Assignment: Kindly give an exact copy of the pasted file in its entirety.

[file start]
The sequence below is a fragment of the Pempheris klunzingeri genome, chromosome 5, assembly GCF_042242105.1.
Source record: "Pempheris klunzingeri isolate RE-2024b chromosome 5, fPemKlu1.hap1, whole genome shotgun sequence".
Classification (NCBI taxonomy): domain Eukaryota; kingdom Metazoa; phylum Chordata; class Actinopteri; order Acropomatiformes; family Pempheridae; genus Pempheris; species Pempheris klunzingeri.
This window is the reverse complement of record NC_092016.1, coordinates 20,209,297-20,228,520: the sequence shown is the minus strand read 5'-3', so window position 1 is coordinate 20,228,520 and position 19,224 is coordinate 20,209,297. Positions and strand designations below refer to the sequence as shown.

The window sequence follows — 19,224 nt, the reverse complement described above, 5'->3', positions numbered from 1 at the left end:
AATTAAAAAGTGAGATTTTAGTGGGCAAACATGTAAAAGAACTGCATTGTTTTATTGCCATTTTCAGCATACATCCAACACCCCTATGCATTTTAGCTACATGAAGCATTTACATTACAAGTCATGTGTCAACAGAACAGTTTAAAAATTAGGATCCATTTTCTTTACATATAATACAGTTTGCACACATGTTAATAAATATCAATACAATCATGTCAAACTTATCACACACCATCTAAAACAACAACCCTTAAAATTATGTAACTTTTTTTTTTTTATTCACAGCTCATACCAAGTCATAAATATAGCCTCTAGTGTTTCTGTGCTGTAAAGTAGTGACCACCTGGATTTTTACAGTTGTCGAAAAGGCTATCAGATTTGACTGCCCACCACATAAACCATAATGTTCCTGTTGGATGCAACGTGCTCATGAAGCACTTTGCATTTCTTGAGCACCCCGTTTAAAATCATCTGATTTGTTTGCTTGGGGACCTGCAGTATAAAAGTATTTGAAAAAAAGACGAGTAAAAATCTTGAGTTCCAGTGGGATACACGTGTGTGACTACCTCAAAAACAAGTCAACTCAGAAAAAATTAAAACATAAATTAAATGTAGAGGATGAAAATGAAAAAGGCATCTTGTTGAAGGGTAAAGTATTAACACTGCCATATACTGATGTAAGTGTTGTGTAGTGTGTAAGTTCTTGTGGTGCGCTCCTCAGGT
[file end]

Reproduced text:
The sequence below is a fragment of the Pempheris klunzingeri genome, chromosome 5, assembly GCF_042242105.1.
Source record: "Pempheris klunzingeri isolate RE-2024b chromosome 5, fPemKlu1.hap1, whole genome shotgun sequence".
Classification (NCBI taxonomy): domain Eukaryota; kingdom Metazoa; phylum Chordata; class Actinopteri; order Acropomatiformes; family Pempheridae; genus Pempheris; species Pempheris klunzingeri.
This window is the reverse complement of record NC_092016.1, coordinates 20,209,297-20,228,520: the sequence shown is the minus strand read 5'-3', so window position 1 is coordinate 20,228,520 and position 19,224 is coordinate 20,209,297. Positions and strand designations below refer to the sequence as shown.

The window sequence follows — 19,224 nt, the reverse complement described above, 5'->3', positions numbered from 1 at the left end:
AATTAAAAAGTGAGATTTTAGTGGGCAAACATGTAAAAGAACTGCATTGTTTTATTGCCATTTTCAGCATACATCCAACACCCCTATGCATTTTAGCTACATGAAGCATTTACATTACAAGTCATGTGTCAACAGAACAGTTTAAAAATTAGGATCCATTTTCTTTACATATAATACAGTTTGCACACATGTTAATAAATATCAATACAATCATGTCAAACTTATCACACACCATCTAAAACAACAACCCTTAAAATTATGTAACTTTTTTTTTTTTATTCACAGCTCATACCAAGTCATAAATATAGCCTCTAGTGTTTCTGTGCTGTAAAGTAGTGACCACCTGGATTTTTACAGTTGTCGAAAAGGCTATCAGATTTGACTGCCCACCACATAAACCATAATGTTCCTGTTGGATGCAACGTGCTCATGAAGCACTTTGCATTTCTTGAGCACCCCGTTTAAAATCATCTGATTTGTTTGCTTGGGGACCTGCAGTATAAAAGTATTTGAAAAAAAGACGAGTAAAAATCTTGAGTTCCAGTGGGATACACGTGTGTGACTACCTCAAAAACAAGTCAACTCAGAAAAAATTAAAACATAAATTAAATGTAGAGGATGAAAATGAAAAAGGCATCTTGTTGAAGGGTAAAGTATTAACACTGCCATATACTGATGTAAGTGTTGTGTAGTGTGTAAGTTCTTGTGGTGCGCTCCTCAGGT